Indradhvaja, Indra-dhvaja: 8 definitions


Indradhvaja means something in Buddhism, Pali, Hinduism, Sanskrit, Marathi. If you want to know the exact meaning, history, etymology or English translation of this term then check out the descriptions on this page. Add your comment or reference to a book if you want to contribute to this summary article.

In Hinduism

Purana and Itihasa (epic history)

[«previous (I) next»] — Indradhvaja in Purana glossary
Source: Puranic Encyclopedia

Indradhvaja (इन्द्रध्वज).—A flag staff. It is erected in order to get rain. If anybody dreams that it has broken and fallen, it is a bad omen. It means that some disaster will befall the country. (Agni Purāṇa, Chapter 229).

Source: Cologne Digital Sanskrit Dictionaries: The Purana Index

Indradhvaja (इन्द्रध्वज).—The fall of Cāṇūra, compared to the falling of.*

  • * Bhāgavata-purāṇa X. 44. 23.
Purana book cover
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The Purana (पुराण, purāṇas) refers to Sanskrit literature preserving ancient India’s vast cultural history, including historical legends, religious ceremonies, various arts and sciences. The eighteen mahapuranas total over 400,000 shlokas (metrical couplets) and date to at least several centuries BCE.

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Jyotisha (astronomy and astrology)

[«previous (I) next»] — Indradhvaja in Jyotisha glossary
Source: Wisdom Library: Jyotiṣa

Indradhvaja (इन्द्रध्वज) refers to the “Indra’s banner” and is the name of the forty-fifth chapter of the Gārgīyajyotiṣa. It is similar to the 43rd chapter of Vārahamihira’s work known as the Bṛhatsaṃhitā. The Gārgīyajyotiṣa is one of the most comprehensive of Garga’s texts and written in the form of a dialogue between Krauṣṭuki (Ṛṣiputra) and Garga discussing astral and other omens, comprising a total of sixty-two chapters (viz., indra-dhvaja), known as aṅgas and summarized in the Aṅgasamuddiśa (“enumeration of the divisions”, introductory portion).

Jyotisha book cover
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Jyotisha (ज्योतिष, jyotiṣa or jyotish) refers to ‘astronomy’ or “Vedic astrology” and represents the fifth of the six Vedangas (additional sciences to be studied along with the Vedas). Jyotisha concerns itself with the study and prediction of the movements of celestial bodies, in order to calculate the auspicious time for rituals and ceremonies.

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In Buddhism

Mahayana (major branch of Buddhism)

[«previous (I) next»] — Indradhvaja in Mahayana glossary
Source: Wisdom Library: Lokottaravāda

Indradhvaja (इन्द्रध्वज) is the name of a Buddha under whom Śākyamuni (or Gautama, ‘the historical Buddha’) acquired merit along the first through nine bhūmis, according to the Mahāvastu. There are in total ten bhūmis representing the ten stages of the Bodhisattva’s path towards enlightenment.

Indradhvaja is but one among the 500 Buddhas enumerated in the Mahāvastu during a conversation between Mahākātyāyana and Mahākāśyapa, both principle disciples of Gautama Buddha. The Mahāvastu is an important text of the Lokottaravāda school of buddhism, dating from the 2nd century BCE.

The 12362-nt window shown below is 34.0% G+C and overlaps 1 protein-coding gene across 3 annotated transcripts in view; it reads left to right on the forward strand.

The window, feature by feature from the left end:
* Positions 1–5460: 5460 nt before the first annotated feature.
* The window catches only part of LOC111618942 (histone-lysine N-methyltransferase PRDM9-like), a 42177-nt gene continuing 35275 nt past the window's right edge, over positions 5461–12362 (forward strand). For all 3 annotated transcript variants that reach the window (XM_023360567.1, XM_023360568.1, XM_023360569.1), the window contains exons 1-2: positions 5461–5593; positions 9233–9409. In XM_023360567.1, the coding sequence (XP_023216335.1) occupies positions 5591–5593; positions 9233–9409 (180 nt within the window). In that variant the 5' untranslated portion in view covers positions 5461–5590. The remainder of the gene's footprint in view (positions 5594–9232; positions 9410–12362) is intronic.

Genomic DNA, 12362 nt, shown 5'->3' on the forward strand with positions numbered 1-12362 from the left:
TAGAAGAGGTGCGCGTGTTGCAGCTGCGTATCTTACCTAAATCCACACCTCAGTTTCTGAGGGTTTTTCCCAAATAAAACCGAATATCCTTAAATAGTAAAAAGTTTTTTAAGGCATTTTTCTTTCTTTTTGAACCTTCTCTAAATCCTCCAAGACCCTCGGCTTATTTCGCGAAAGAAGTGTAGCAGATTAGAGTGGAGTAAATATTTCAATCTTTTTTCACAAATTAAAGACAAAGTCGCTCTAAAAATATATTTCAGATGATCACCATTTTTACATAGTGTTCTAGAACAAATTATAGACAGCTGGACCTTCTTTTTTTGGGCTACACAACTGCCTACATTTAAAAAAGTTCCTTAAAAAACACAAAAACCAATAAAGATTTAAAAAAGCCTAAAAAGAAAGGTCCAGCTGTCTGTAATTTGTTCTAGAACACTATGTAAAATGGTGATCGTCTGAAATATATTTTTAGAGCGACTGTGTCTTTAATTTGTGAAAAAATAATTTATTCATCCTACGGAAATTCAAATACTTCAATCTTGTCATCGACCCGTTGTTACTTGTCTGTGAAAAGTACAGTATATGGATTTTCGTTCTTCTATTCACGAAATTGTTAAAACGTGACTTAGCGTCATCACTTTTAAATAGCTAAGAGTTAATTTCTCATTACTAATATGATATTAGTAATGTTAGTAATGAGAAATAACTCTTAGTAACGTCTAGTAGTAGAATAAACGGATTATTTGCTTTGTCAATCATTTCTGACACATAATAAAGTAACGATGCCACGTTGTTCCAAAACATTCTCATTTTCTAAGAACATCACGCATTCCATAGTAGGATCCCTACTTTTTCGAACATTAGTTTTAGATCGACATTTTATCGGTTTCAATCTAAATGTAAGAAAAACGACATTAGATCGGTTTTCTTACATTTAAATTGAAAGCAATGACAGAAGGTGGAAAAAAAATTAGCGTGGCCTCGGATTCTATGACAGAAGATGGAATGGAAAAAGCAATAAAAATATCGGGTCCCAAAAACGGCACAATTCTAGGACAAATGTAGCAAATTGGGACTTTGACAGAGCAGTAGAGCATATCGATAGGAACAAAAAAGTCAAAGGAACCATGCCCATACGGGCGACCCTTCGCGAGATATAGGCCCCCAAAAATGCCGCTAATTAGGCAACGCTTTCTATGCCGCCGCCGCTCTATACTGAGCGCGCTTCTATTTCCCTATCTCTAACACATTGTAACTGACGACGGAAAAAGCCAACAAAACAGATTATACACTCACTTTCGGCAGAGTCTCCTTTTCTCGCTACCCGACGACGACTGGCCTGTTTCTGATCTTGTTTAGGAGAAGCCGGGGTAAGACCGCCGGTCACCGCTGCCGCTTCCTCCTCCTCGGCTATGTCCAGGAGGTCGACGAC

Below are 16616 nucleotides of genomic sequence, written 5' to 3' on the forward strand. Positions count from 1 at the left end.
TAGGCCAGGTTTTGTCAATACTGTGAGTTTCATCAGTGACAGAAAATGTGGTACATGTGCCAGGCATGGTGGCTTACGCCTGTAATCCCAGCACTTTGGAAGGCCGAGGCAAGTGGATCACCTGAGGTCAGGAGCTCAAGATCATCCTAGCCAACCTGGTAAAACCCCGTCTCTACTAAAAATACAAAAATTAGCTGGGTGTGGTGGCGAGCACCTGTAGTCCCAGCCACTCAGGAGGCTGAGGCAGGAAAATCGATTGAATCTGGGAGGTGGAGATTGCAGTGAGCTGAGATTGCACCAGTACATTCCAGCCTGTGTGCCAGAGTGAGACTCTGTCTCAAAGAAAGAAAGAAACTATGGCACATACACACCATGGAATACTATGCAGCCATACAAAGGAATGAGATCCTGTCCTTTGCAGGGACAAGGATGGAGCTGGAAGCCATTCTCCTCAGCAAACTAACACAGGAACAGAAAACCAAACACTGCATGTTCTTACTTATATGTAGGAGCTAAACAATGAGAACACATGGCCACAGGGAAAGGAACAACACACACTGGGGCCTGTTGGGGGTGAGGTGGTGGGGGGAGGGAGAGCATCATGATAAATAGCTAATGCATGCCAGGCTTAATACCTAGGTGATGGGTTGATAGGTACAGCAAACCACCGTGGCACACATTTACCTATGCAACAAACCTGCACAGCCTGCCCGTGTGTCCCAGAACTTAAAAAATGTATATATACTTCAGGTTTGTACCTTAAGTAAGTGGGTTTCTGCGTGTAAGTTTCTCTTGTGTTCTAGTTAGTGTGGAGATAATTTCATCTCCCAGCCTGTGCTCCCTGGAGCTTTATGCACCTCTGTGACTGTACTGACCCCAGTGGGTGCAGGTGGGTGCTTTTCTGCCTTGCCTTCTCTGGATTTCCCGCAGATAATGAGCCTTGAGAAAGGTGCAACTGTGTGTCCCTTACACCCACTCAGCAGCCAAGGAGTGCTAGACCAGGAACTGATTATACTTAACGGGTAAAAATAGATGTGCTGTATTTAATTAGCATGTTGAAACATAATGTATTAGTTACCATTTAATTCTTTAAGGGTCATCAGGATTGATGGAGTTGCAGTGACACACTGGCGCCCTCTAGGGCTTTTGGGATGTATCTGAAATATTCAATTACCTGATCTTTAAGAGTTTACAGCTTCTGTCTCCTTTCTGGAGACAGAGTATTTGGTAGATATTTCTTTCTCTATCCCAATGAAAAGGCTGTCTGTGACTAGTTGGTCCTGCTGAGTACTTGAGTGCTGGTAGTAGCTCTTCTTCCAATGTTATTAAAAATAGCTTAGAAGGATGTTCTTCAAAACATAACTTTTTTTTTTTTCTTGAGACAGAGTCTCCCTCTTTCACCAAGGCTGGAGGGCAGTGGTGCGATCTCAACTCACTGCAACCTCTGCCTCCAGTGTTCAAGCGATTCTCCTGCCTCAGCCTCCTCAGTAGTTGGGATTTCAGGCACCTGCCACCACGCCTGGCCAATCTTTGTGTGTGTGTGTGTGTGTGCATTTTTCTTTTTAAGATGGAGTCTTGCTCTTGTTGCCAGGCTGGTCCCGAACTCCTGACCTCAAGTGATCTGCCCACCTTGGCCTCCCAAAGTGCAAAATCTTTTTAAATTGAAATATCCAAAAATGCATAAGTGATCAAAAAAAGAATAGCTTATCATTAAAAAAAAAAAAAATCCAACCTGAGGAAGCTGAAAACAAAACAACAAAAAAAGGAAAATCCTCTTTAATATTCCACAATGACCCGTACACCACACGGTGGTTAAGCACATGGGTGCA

Mahayana book cover
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Mahayana (महायान, mahāyāna) is a major branch of Buddhism focusing on the path of a Bodhisattva (spiritual aspirants/ enlightened beings). Extant literature is vast and primarely composed in the Sanskrit language. There are many sūtras of which some of the earliest are the various Prajñāpāramitā sūtras.

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Languages of India and abroad

Marathi-English dictionary

[«previous (I) next»] — Indradhvaja in Marathi glossary
Source: DDSA: The Molesworth Marathi and English Dictionary

indradhvaja (इंद्रध्वज).—m S The guḍhī q. v. erected on New year's day.

context information

Marathi is an Indo-European language having over 70 million native speakers people in (predominantly) Maharashtra India. Marathi, like many other Indo-Aryan languages, evolved from early forms of Prakrit, which itself is a subset of Sanskrit, one of the most ancient languages of the world.

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Sanskrit-English dictionary

[«previous (I) next»] — Indradhvaja in Sanskrit glossary
Source: DDSA: The practical Sanskrit-English dictionary

Indradhvaja (इन्द्रध्वज).—

1) a flag raised on the 12th day of the bright half of Bhādra.

2) Indra's weapon; विस्रस्ताकल्पकेशस्रगिन्द्रध्वज इवापतत् (visrastākalpakeśasragindradhvaja ivāpatat) Bhāg.1.44.22.

Derivable forms: indradhvajaḥ (इन्द्रध्वजः).

Indradhvaja is a Sanskrit compound consisting of the terms indra and dhvaja (ध्वज).

Source: Cologne Digital Sanskrit Dictionaries: Edgerton Buddhist Hybrid Sanskrit Dictionary

Indradhvaja (इन्द्रध्वज).—(1) name of various former Buddhas: Mahāvastu i.138.4; iii.226.6 (with capital Indratapanā); Avadāna-śataka i.105.3 ff.; 84,000 former Buddhas of this name, Mahāvastu i.58.14; 62.4; a Buddha in the southwest quarter, Saddharmapuṇḍarīka 184.11; (2) name of a nāga: Mahāvyutpatti 3363.

Source: Cologne Digital Sanskrit Dictionaries: Monier-Williams Sanskrit-English Dictionary

1) Indradhvaja (इन्द्रध्वज):—[=indra-dhvaja] [from indra] m. Indra’s banner, [Varāha-mihira’s Bṛhat-saṃhitā]

2) [v.s. ...] Name of a Tathāgata

3) [v.s. ...] of a Nāga, [cf. Lexicographers, esp. such as amarasiṃha, halāyudha, hemacandra, etc.]

context information

Sanskrit, also spelled संस्कृतम् (saṃskṛtam), is an ancient language of India commonly seen as the grandmother of the Indo-European language family. Closely allied with Prakrit and Pali, Sanskrit is more exhaustive in both grammar and terms and has the most extensive collection of literature in the world, greatly surpassing its sister-languages Greek and Latin.

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